By Alexander Bolton - 03/05/13 10:00 AM EST
The centerpiece of President Obama’s gun violence agenda is in peril amid a deadlock among Senate negotiators over how to implement and enforce a proposal requiring background checks for private gun sales.
With time running out for talks, Sen. Charles Schumer (D-N.Y.) remains optimistic about reaching an agreement.
But gun control proponents have grown skeptical about whether Schumer’s main Republican counterpart, Sen. Tom Coburn (Okla.), is acting in good faith.
But Coburn worries that such a paperwork requirement could lead to a national gun registry, which gun rights groups staunchly oppose, according to Senate sources familiar with the talks.
Obama has ratcheted up his attention on Coburn in recent days. Coburn told reporters the president called him Monday and Thursday but declined to reveal specifics of the conversations.
Schumer and Sen. Joe Manchin (D-W.Va.) may have to focus more on another GOP negotiator, Sen. Mark Kirk (Ill.), as the key to a deal, rather than Coburn.
Kirk is still upbeat about forging a bipartisan agreement and could reach out to other GOP colleagues to build support for the emerging legislation, an aide said Monday.
“Sen. Kirk is committed to finding a workable solution that gets a bipartisan bill,” Kirk’s spokesman Lance Trover said. “The senator believes there is a workable solution for all sides.”
Kirk and centrist Republican Sen. Susan Collins (Maine) announced Monday afternoon they had reached a deal with Democrats to give law enforcement officials greater authority to prosecute gun trafficking and straw purchasing. The legislation would stiffen penalties to up to 25 years in prison.
One important question is who would be responsible for maintaining the record of a private sale. It could be the seller, or it could be a gun shop that conducts a background check on behalf of a private seller, as is required in Colorado and Oregon at gun shows.
Senate Judiciary Committee Chairman Patrick Leahy (D-Vt.) plans to mark up a series of gun violence bills on Thursday after having already delayed the session one week to give Schumer and Coburn more time.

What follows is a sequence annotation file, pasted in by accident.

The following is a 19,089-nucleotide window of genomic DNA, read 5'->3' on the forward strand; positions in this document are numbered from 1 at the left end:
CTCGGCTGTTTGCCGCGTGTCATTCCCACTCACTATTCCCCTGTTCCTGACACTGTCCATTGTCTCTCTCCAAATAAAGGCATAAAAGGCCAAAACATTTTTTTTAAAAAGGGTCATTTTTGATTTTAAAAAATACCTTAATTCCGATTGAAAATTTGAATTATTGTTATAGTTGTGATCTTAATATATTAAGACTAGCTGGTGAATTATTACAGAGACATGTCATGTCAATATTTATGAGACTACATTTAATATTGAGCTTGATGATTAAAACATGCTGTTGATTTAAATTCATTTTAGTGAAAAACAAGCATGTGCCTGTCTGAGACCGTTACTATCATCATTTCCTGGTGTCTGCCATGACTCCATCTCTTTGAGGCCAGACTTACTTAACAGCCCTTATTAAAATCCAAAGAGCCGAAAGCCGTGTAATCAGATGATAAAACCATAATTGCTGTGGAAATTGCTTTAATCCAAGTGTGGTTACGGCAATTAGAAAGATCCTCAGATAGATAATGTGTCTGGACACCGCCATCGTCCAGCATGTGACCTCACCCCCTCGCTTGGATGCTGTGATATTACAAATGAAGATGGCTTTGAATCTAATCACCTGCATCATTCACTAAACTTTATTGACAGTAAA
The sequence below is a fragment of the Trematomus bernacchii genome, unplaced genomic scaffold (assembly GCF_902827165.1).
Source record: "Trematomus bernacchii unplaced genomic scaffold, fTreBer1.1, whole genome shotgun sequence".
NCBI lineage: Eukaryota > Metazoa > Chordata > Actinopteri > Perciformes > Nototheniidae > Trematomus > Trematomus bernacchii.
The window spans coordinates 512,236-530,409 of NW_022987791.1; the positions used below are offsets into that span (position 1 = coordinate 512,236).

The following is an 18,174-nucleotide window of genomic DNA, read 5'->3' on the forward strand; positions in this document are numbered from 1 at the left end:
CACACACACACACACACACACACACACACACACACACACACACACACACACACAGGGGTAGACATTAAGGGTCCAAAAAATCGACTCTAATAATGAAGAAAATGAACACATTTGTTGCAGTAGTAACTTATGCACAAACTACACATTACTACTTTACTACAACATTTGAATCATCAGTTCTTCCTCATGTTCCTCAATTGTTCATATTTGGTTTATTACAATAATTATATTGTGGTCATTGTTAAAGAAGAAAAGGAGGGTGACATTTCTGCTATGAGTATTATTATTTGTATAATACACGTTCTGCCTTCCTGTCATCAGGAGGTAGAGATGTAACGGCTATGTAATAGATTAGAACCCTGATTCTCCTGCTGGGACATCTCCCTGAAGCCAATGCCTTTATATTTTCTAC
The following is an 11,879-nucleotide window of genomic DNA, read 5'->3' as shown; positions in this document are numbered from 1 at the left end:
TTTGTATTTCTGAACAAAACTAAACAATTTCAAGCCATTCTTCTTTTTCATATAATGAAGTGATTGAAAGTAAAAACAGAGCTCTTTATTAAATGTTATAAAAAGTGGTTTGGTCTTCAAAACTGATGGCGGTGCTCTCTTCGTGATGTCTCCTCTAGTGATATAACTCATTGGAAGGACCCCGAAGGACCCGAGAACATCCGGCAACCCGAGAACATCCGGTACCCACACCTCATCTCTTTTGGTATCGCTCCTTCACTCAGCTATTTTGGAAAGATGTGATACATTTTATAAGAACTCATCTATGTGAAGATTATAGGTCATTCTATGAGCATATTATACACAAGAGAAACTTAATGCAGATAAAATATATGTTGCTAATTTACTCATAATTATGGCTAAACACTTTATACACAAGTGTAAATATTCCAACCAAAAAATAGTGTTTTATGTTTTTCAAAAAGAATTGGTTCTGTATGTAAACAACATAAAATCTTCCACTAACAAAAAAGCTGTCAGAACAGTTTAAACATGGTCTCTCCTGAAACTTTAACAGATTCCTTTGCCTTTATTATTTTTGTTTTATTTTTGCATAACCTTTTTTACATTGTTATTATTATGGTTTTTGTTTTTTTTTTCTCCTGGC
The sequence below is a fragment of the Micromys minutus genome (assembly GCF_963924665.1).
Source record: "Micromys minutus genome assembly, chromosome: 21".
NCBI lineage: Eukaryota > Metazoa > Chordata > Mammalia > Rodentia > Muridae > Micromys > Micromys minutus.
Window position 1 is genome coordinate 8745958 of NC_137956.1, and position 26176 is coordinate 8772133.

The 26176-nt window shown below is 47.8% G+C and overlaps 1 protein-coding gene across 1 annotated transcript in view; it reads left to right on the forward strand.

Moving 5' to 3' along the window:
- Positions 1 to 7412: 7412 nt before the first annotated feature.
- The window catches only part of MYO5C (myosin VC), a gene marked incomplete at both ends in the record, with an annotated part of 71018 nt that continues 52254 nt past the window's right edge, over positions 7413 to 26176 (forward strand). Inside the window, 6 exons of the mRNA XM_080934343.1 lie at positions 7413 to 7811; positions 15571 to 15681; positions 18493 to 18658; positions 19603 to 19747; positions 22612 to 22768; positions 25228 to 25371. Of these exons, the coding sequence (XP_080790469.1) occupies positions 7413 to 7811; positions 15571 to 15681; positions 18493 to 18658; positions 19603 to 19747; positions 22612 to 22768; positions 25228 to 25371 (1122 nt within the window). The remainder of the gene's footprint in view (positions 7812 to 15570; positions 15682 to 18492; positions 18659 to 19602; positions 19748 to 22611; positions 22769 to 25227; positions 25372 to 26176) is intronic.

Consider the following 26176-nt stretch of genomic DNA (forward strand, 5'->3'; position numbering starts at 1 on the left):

Leahy said the markup could spill into next week, giving Schumer and Coburn even more time, but the deadline is fast approaching.
If they fail to reach a deal by the end of the markup, it will be difficult to include background-check legislation in the gun violence package headed to the Senate floor.
Groups from both sides of the debate agree background checks are the lynchpin of Obama’s agenda. Sen. Dianne Feinstein’s (D-Calif.) proposal to ban some military-style guns has little chance of passing.
Schumer has called background checks the “sweet spot” of gun control legislation.
“It’s the fundamental building block of any serious gun violence prevention system,” said Josh Horwitz, executive director of the Coalition to Stop Gun Violence.
Horwitz said Coburn’s opposition to requiring records for private background checks calls into question whether the GOP lawmaker really supports expanded checks.
“It’s such a non-issue to me, the whole thing seems like a big stall tactic,” he said. “Saying there shouldn’t be a record, to me, is not negotiating in good faith.”
Under current federal law, background checks are required only for firearms purchased from licensed dealers. Dealers must keep a paper record of a background check and transaction, a form 4473, but are not required to submit them to a federal database.
However, some gun dealers complain agents from the Bureau of Alcohol, Tobacco, Firearms and Explosives (ATF) have copied their records, sparking concerns the information may find its way into a national database. Federal law allows the ATF to audit gun dealers’ records once a year.
“[The ATF] is going to gun dealers and saying we want to copy all the information on 4473s. They have the potential to put that information into a national gun registry,” said Michael Hammond, legislative counsel for Gun Owners of America.
Because records are not kept of private transactions, it’s difficult to estimate how many of them happen each year. But gun policy experts estimate they could make up as much as 40 percent of sales. Compiling a national gun registry would be very difficult as long as they remain unrecorded.
Schumer has already agreed to exempt transfers of weapons to family members from background checks and has said he is open to a variety of record-keeping methods for private sales.
If Coburn does not relent on the final sticking point, he may have to drop out of the negotiations.
“They can’t wait forever. There aren’t that many options,” Horwitz said.
The National Rifle Association, one of Washington’s most powerful interest groups, opposes an expansion of background checks. It has declined to comment on Schumer’s effort until legislative language becomes public.
The other bills on the agenda for Thursday’s markup are the renewal of the federal assault weapons ban, the legislation cracking down on firearms trafficking and a bill to enhance safety at schools, backed by Sen. Barbara Boxer (D-Calif.).